Here’s the weekly summary of news items that caught my eye last week. Not many new products to report — it seems we’re in the dog days of summer — but the markets keep humming.
Companies and Products
Custom MMIC released a frequency doubler covering 7 to 11 GHz (input) that achieves 9 dB conversion loss and 44 dB f0 isolation.
National Instruments (NI) released an upgrade enhancing the performance of the NI AWR Design Environment (v13.02). A new script improves Microwave Office’s handling of large numbers of load-pull measurements, and AXIEM improves the iterative solver passivity and DC convergence.
Skyworks launched a high power Bluetooth power amplifier with +14 and +23 dBm output options. The IC includes a bypass path and switches. The enhanced power is intended to improve audio streaming with mobile devices.
Markets and Technology
Cellular and 5G — AT&T launched LTE-Advanced in Indianapolis, including 256-QAM, 4x4 MIMO and three-way carrier aggregation. Currently, only customers with the Samsung Galaxy S8 or S8+ can access the higher download speeds, which AT&T says can reach 2x the data rates of LTE.
British regulator Ofcom released their plan to auction 40 MHz of spectrum at 2.3 GHz and 150 MHz at 3.4 GHz.
Briefed by U.S. technology executives, President Trump endorsed a faster process for siting small cells. The president was responding to comments by Sprint's CEO, Marcelo Claure, who said site approval in some cities takes more than two years.
ZTE reported impressive results in pre-5G trials: 19 Gbps peak throughput at 3.5 GHz, the aggregate of 28 data streams. At 26 GHz, with four streams, the peak throughput was 13 Gbps. The tests were conducted as part of China’s 5G trials.
The U.K. is funding £16 million to develop 5G test networks by King’s College London, the University of Surrey and the University of Bristol. The funding reflects the first part of the U.K. government's four-year 5G Testbeds and Trials initiative to develop and trial new mobile technologies.
The Global mobile Suppliers Association (GSA) published their latest quarterly analysis of the LTE, LTE-A, LTE-A Pro and 5G markets, which you can download here.
IoT — Cellular carriers that wish to offer IoT services are faced with choosing between two flavors: Cat M1 or NB1. Implementing M1 is more straightforward, as only a software update is required; NB1 requires new hardware.
Net Neutrality — Last week’s “Day of Action for Net Neutrality” generated support from prominent internet players, with a few ironic twists. Ajit Pai, chairman of the FCC, was noncommittal about how much weight the protest or volume of comments filed with the FCC will carry. More than eight million comments have been submitted. The initial comment period ends on Monday, July 17, and “reply comments” will be accepted through Wednesday, August 16.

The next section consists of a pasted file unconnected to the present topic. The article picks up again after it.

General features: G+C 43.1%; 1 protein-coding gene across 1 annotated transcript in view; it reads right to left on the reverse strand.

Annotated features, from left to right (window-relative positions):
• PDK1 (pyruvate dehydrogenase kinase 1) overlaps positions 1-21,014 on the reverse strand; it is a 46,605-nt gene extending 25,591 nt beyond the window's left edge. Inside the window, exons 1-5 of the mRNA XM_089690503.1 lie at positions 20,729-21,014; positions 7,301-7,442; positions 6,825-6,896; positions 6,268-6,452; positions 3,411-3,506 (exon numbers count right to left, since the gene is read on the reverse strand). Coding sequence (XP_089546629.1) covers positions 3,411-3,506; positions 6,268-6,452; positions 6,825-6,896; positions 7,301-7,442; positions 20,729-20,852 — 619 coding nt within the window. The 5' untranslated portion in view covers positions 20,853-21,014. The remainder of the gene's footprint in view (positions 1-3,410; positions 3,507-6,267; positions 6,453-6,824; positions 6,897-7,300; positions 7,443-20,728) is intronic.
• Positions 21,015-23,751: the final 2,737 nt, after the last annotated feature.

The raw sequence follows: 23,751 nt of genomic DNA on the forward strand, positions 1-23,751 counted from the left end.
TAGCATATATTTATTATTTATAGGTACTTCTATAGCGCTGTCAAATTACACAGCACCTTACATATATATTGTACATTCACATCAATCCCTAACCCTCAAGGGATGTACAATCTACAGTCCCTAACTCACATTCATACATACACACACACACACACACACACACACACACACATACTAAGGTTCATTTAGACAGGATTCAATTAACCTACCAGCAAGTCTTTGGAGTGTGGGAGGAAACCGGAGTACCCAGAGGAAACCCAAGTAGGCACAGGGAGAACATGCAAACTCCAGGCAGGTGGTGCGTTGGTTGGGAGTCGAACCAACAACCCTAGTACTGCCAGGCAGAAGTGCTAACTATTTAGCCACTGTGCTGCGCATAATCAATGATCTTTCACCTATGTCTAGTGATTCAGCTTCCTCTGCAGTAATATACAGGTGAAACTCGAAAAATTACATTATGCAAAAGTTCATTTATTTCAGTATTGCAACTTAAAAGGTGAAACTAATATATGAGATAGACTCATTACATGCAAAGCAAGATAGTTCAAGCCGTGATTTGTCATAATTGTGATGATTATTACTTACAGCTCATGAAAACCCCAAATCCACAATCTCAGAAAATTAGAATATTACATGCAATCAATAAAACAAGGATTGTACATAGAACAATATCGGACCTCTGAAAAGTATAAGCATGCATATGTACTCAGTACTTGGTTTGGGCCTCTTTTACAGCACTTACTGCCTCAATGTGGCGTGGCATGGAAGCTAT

Defense — THAAD (Terminal High Altitude Area Defense), the ballistic missile defense system, intercepted an intermediate-range ballistic missile (IRBM) target, the first IRBM intercept for the system. According to Lockheed Martin, this was the 14th successful intercept in 14 attempts since 2005. THAAD uses hit-to-kill technology to destroy a threat with direct impact.
Other Markets — Yole Développement estimates the RF power semiconductor market (defined as >3 W) will grow at a 9.8 percent CAGR to more than $2.5 billion in 2022. GaN will capture significant share from LDMOS, driven by base station infrastructure. Yole projects the base station infrastructure segment will grow at a 12.5 percent CAGR.
Strategy Analytics forecasts that the commercial radar market will grow to $6.6 billion in 2026, a 4.5 percent CAGR. Air traffic control, maritime, counter-drone and perimeter security will drive the growth.
China reported a $43 billion trade surplus in June, of which the U.S. accounted for $25 billion. China’s exports increased 11.3 percent from the prior June, and imports rose 17.2 percent year-over-year.
Technology and Society — Facebook has more than 2 billion active monthly users, which is 6x the U.S. population and more than 25 percent of the world's population.
A more sober note: China ordered the country’s state-run carriers to block personal VPNs by February 2018. The impact on multinational companies is unclear.
The world's history is being documented in email, although not likely for much longer following increasingly high profile, embarrassing gaffes. So argues Farhad Manjoo of “The New York Times.” Read his column.
Chris Gebhardt, of NASASpaceFlight.com, wrote a fascinating article about Iridium Next and how it is rising from the proverbial ashes of the initial failure of Iridium. The lesson is matching technology to market need and developing a viable business model. Among its services, Iridium Next is aiming to enable over-ocean air traffic control. Read the article here.
If you’re involved in preparing press releases for your company, I recommend reading my article Writing Press Releases That Engineers and Scientists Actually Read. Let me know what you think.